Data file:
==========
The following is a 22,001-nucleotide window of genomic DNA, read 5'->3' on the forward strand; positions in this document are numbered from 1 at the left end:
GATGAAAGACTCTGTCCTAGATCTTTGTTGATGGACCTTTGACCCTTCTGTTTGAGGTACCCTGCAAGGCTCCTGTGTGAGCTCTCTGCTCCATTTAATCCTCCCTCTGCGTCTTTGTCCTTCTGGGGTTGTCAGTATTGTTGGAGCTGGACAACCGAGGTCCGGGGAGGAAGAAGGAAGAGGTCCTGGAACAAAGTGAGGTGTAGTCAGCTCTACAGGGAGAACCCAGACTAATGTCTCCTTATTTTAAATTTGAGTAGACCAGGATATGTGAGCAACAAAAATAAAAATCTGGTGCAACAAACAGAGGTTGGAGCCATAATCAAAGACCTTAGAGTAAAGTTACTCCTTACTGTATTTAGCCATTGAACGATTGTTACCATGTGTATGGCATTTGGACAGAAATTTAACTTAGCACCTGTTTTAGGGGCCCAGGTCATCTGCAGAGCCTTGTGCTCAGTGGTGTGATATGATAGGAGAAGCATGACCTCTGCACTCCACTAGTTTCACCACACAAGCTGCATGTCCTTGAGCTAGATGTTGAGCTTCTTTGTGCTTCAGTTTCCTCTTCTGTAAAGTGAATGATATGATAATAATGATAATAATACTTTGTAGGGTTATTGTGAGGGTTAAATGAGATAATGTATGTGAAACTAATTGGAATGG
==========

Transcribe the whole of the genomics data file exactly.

The following is a 22,001-nucleotide window of genomic DNA, read 5'->3' on the forward strand; positions in this document are numbered from 1 at the left end:
GATGAAAGACTCTGTCCTAGATCTTTGTTGATGGACCTTTGACCCTTCTGTTTGAGGTACCCTGCAAGGCTCCTGTGTGAGCTCTCTGCTCCATTTAATCCTCCCTCTGCGTCTTTGTCCTTCTGGGGTTGTCAGTATTGTTGGAGCTGGACAACCGAGGTCCGGGGAGGAAGAAGGAAGAGGTCCTGGAACAAAGTGAGGTGTAGTCAGCTCTACAGGGAGAACCCAGACTAATGTCTCCTTATTTTAAATTTGAGTAGACCAGGATATGTGAGCAACAAAAATAAAAATCTGGTGCAACAAACAGAGGTTGGAGCCATAATCAAAGACCTTAGAGTAAAGTTACTCCTTACTGTATTTAGCCATTGAACGATTGTTACCATGTGTATGGCATTTGGACAGAAATTTAACTTAGCACCTGTTTTAGGGGCCCAGGTCATCTGCAGAGCCTTGTGCTCAGTGGTGTGATATGATAGGAGAAGCATGACCTCTGCACTCCACTAGTTTCACCACACAAGCTGCATGTCCTTGAGCTAGATGTTGAGCTTCTTTGTGCTTCAGTTTCCTCTTCTGTAAAGTGAATGATATGATAATAATGATAATAATACTTTGTAGGGTTATTGTGAGGGTTAAATGAGATAATGTATGTGAAACTAATTGGAATGG